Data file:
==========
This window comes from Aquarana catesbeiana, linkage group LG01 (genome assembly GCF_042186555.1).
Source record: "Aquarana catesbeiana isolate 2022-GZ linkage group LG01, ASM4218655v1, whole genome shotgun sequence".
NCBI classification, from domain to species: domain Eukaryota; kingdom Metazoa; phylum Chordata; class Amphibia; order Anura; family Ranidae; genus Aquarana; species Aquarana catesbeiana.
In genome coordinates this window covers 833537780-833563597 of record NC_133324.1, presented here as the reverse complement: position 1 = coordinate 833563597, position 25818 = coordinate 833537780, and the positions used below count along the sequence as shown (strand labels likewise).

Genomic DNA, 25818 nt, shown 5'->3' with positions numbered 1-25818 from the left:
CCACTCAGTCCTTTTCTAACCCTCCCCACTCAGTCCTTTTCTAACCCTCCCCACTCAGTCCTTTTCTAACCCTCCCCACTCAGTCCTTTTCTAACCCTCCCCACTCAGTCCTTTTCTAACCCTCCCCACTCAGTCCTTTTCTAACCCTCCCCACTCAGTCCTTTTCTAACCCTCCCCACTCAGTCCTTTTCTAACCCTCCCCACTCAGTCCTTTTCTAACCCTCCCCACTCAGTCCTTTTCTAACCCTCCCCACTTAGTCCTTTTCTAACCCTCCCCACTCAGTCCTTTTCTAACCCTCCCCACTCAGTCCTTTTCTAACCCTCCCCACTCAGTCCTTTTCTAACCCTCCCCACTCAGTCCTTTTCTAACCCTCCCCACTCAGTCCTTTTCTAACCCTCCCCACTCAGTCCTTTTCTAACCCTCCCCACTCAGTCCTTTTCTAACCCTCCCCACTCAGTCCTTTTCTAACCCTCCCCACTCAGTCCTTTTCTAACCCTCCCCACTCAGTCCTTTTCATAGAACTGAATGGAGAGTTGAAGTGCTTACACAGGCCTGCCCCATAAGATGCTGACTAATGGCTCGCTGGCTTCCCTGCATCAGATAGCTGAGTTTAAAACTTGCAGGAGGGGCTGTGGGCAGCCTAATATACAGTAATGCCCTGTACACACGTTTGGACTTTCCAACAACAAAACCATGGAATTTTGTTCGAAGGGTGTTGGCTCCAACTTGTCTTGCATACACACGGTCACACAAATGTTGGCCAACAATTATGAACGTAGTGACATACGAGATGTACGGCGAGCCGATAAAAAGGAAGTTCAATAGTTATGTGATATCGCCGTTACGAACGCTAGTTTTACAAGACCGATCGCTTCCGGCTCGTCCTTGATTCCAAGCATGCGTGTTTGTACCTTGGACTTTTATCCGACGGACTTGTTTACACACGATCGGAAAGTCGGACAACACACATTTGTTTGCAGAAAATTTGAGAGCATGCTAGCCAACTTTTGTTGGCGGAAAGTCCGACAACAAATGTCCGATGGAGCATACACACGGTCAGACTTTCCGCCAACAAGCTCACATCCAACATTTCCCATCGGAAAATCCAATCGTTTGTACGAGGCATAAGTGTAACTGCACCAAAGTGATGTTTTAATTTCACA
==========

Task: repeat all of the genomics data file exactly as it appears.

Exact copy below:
This window comes from Aquarana catesbeiana, linkage group LG01 (genome assembly GCF_042186555.1).
Source record: "Aquarana catesbeiana isolate 2022-GZ linkage group LG01, ASM4218655v1, whole genome shotgun sequence".
NCBI classification, from domain to species: domain Eukaryota; kingdom Metazoa; phylum Chordata; class Amphibia; order Anura; family Ranidae; genus Aquarana; species Aquarana catesbeiana.
In genome coordinates this window covers 833537780-833563597 of record NC_133324.1, presented here as the reverse complement: position 1 = coordinate 833563597, position 25818 = coordinate 833537780, and the positions used below count along the sequence as shown (strand labels likewise).

Genomic DNA, 25818 nt, shown 5'->3' with positions numbered 1-25818 from the left:
CCACTCAGTCCTTTTCTAACCCTCCCCACTCAGTCCTTTTCTAACCCTCCCCACTCAGTCCTTTTCTAACCCTCCCCACTCAGTCCTTTTCTAACCCTCCCCACTCAGTCCTTTTCTAACCCTCCCCACTCAGTCCTTTTCTAACCCTCCCCACTCAGTCCTTTTCTAACCCTCCCCACTCAGTCCTTTTCTAACCCTCCCCACTCAGTCCTTTTCTAACCCTCCCCACTCAGTCCTTTTCTAACCCTCCCCACTTAGTCCTTTTCTAACCCTCCCCACTCAGTCCTTTTCTAACCCTCCCCACTCAGTCCTTTTCTAACCCTCCCCACTCAGTCCTTTTCTAACCCTCCCCACTCAGTCCTTTTCTAACCCTCCCCACTCAGTCCTTTTCTAACCCTCCCCACTCAGTCCTTTTCTAACCCTCCCCACTCAGTCCTTTTCTAACCCTCCCCACTCAGTCCTTTTCTAACCCTCCCCACTCAGTCCTTTTCTAACCCTCCCCACTCAGTCCTTTTCATAGAACTGAATGGAGAGTTGAAGTGCTTACACAGGCCTGCCCCATAAGATGCTGACTAATGGCTCGCTGGCTTCCCTGCATCAGATAGCTGAGTTTAAAACTTGCAGGAGGGGCTGTGGGCAGCCTAATATACAGTAATGCCCTGTACACACGTTTGGACTTTCCAACAACAAAACCATGGAATTTTGTTCGAAGGGTGTTGGCTCCAACTTGTCTTGCATACACACGGTCACACAAATGTTGGCCAACAATTATGAACGTAGTGACATACGAGATGTACGGCGAGCCGATAAAAAGGAAGTTCAATAGTTATGTGATATCGCCGTTACGAACGCTAGTTTTACAAGACCGATCGCTTCCGGCTCGTCCTTGATTCCAAGCATGCGTGTTTGTACCTTGGACTTTTATCCGACGGACTTGTTTACACACGATCGGAAAGTCGGACAACACACATTTGTTTGCAGAAAATTTGAGAGCATGCTAGCCAACTTTTGTTGGCGGAAAGTCCGACAACAAATGTCCGATGGAGCATACACACGGTCAGACTTTCCGCCAACAAGCTCACATCCAACATTTCCCATCGGAAAATCCAATCGTTTGTACGAGGCATAAGTGTAACTGCACCAAAGTGATGTTTTAATTTCACA